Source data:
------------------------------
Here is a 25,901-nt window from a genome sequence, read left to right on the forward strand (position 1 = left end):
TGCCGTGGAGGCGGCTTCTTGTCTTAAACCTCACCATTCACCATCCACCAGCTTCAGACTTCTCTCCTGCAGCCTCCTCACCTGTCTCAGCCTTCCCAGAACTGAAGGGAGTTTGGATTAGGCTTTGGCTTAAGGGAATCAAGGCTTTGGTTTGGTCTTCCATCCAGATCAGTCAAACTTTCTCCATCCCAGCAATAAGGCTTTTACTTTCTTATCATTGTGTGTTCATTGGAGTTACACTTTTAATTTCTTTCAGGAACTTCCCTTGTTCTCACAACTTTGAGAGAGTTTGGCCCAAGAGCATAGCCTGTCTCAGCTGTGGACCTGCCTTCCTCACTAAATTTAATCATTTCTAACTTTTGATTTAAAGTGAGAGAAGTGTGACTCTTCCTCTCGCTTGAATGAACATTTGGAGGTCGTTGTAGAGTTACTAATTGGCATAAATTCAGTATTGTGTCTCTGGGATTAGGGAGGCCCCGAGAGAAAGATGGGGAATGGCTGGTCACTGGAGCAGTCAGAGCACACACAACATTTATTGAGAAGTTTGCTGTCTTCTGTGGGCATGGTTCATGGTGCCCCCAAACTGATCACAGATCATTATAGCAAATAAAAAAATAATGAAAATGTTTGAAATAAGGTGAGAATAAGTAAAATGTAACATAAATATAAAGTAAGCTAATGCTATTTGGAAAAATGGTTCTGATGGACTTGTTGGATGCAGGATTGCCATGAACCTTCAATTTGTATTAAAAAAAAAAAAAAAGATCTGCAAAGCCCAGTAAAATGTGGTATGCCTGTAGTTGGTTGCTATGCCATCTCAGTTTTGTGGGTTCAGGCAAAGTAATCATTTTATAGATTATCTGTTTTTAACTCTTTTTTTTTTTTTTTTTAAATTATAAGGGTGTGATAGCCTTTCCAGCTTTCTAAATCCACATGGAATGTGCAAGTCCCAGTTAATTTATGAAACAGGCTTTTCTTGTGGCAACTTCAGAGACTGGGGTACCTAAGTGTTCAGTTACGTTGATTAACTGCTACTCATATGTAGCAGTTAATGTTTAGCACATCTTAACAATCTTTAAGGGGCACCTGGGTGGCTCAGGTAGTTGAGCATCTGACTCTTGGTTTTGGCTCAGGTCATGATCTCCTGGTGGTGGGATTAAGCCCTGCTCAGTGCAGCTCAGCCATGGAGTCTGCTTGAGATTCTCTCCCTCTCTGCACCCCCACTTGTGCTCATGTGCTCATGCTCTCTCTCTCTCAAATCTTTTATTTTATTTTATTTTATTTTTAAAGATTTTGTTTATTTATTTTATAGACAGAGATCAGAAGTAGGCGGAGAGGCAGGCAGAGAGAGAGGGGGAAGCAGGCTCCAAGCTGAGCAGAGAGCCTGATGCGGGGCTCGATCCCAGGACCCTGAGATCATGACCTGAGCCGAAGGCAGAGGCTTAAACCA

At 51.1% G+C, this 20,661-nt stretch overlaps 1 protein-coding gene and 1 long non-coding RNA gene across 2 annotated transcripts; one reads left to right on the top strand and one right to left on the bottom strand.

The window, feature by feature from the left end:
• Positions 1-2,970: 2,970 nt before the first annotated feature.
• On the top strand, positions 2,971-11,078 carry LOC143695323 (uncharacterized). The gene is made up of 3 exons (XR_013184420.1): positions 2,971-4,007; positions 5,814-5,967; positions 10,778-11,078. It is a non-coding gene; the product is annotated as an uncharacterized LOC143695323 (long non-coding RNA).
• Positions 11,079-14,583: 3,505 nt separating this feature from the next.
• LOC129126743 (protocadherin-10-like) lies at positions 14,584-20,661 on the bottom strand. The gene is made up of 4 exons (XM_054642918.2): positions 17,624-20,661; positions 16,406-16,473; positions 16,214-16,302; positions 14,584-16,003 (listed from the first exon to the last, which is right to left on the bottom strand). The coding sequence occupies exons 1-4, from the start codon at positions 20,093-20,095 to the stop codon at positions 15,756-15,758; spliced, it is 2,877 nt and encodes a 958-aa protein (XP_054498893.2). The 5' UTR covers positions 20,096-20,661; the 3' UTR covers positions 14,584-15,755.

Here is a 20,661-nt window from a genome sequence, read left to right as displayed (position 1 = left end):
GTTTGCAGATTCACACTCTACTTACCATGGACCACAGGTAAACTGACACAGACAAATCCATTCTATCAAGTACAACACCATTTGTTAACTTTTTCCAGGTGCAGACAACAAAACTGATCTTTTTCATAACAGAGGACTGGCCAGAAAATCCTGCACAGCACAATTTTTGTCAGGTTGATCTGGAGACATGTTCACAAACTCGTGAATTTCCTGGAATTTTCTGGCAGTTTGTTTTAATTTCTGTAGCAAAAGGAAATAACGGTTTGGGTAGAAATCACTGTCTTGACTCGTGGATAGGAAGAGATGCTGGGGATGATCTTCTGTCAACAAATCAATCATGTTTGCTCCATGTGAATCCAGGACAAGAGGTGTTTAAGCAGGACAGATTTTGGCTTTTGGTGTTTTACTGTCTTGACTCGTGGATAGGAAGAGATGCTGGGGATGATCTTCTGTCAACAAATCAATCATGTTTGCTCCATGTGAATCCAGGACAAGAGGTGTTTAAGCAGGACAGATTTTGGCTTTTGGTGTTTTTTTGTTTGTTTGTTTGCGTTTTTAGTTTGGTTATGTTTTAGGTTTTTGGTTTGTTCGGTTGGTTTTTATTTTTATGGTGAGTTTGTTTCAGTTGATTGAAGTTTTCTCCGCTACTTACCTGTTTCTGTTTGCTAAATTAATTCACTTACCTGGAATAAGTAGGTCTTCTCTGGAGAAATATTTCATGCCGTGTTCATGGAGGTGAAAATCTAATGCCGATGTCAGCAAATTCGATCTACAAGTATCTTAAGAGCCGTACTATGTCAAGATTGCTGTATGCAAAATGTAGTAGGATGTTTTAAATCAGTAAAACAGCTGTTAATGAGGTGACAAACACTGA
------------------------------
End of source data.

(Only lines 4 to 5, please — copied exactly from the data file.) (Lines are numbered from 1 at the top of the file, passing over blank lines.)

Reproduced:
The window, feature by feature from the left end:
• Positions 1-2,970: 2,970 nt before the first annotated feature.